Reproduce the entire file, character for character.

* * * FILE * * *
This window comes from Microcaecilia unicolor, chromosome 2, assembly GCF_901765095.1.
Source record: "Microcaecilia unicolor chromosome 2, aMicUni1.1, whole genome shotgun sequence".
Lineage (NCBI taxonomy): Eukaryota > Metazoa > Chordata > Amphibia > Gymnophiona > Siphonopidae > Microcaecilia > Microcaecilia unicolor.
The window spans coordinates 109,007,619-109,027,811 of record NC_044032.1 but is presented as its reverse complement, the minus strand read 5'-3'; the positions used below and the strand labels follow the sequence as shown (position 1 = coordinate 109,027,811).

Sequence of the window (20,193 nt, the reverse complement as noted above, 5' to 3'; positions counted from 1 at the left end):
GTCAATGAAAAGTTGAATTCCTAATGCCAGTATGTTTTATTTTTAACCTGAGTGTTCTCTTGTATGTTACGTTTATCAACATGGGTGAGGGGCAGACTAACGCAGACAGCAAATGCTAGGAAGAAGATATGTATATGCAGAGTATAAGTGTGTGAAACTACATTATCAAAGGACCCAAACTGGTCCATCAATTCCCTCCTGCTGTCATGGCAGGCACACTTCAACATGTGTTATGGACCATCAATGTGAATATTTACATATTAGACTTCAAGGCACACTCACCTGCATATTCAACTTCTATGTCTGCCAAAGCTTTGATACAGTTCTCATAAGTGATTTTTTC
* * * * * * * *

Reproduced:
This window comes from Microcaecilia unicolor, chromosome 2, assembly GCF_901765095.1.
Source record: "Microcaecilia unicolor chromosome 2, aMicUni1.1, whole genome shotgun sequence".
Lineage (NCBI taxonomy): Eukaryota > Metazoa > Chordata > Amphibia > Gymnophiona > Siphonopidae > Microcaecilia > Microcaecilia unicolor.
The window spans coordinates 109,007,619-109,027,811 of record NC_044032.1 but is presented as its reverse complement, the minus strand read 5'-3'; the positions used below and the strand labels follow the sequence as shown (position 1 = coordinate 109,027,811).

Sequence of the window (20,193 nt, the reverse complement as noted above, 5' to 3'; positions counted from 1 at the left end):
GTCAATGAAAAGTTGAATTCCTAATGCCAGTATGTTTTATTTTTAACCTGAGTGTTCTCTTGTATGTTACGTTTATCAACATGGGTGAGGGGCAGACTAACGCAGACAGCAAATGCTAGGAAGAAGATATGTATATGCAGAGTATAAGTGTGTGAAACTACATTATCAAAGGACCCAAACTGGTCCATCAATTCCCTCCTGCTGTCATGGCAGGCACACTTCAACATGTGTTATGGACCATCAATGTGAATATTTACATATTAGACTTCAAGGCACACTCACCTGCATATTCAACTTCTATGTCTGCCAAAGCTTTGATACAGTTCTCATAAGTGATTTTTTC